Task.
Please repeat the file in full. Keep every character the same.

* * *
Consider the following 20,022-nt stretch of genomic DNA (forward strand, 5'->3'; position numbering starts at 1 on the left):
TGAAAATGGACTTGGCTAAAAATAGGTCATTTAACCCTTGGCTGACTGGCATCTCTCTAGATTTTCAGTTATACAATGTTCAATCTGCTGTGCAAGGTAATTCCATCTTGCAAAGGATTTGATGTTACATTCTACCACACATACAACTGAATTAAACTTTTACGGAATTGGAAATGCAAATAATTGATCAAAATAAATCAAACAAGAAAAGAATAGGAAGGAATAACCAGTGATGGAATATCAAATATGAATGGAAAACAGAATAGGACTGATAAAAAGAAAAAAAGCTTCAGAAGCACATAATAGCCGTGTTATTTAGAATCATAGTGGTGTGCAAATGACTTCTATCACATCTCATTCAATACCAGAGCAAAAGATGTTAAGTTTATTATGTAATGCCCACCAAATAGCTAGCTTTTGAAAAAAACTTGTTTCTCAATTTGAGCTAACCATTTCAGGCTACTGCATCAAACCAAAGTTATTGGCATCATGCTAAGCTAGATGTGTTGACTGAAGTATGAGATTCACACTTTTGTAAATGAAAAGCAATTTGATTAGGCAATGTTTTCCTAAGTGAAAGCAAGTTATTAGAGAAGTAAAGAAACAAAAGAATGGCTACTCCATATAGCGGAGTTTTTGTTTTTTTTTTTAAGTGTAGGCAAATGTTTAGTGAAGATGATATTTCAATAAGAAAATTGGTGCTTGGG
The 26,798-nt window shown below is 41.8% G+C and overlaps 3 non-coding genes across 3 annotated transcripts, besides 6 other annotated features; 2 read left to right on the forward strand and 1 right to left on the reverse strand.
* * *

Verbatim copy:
Consider the following 20,022-nt stretch of genomic DNA (forward strand, 5'->3'; position numbering starts at 1 on the left):
TGAAAATGGACTTGGCTAAAAATAGGTCATTTAACCCTTGGCTGACTGGCATCTCTCTAGATTTTCAGTTATACAATGTTCAATCTGCTGTGCAAGGTAATTCCATCTTGCAAAGGATTTGATGTTACATTCTACCACACATACAACTGAATTAAACTTTTACGGAATTGGAAATGCAAATAATTGATCAAAATAAATCAAACAAGAAAAGAATAGGAAGGAATAACCAGTGATGGAATATCAAATATGAATGGAAAACAGAATAGGACTGATAAAAAGAAAAAAAGCTTCAGAAGCACATAATAGCCGTGTTATTTAGAATCATAGTGGTGTGCAAATGACTTCTATCACATCTCATTCAATACCAGAGCAAAAGATGTTAAGTTTATTATGTAATGCCCACCAAATAGCTAGCTTTTGAAAAAAACTTGTTTCTCAATTTGAGCTAACCATTTCAGGCTACTGCATCAAACCAAAGTTATTGGCATCATGCTAAGCTAGATGTGTTGACTGAAGTATGAGATTCACACTTTTGTAAATGAAAAGCAATTTGATTAGGCAATGTTTTCCTAAGTGAAAGCAAGTTATTAGAGAAGTAAAGAAACAAAAGAATGGCTACTCCATATAGCGGAGTTTTTGTTTTTTTTTTTAAGTGTAGGCAAATGTTTAGTGAAGATGATATTTCAATAAGAAAATTGGTGCTTGGG
The 26,798-nt window shown below is 41.8% G+C and overlaps 3 non-coding genes across 3 annotated transcripts, besides 6 other annotated features; 2 read left to right on the forward strand and 1 right to left on the reverse strand.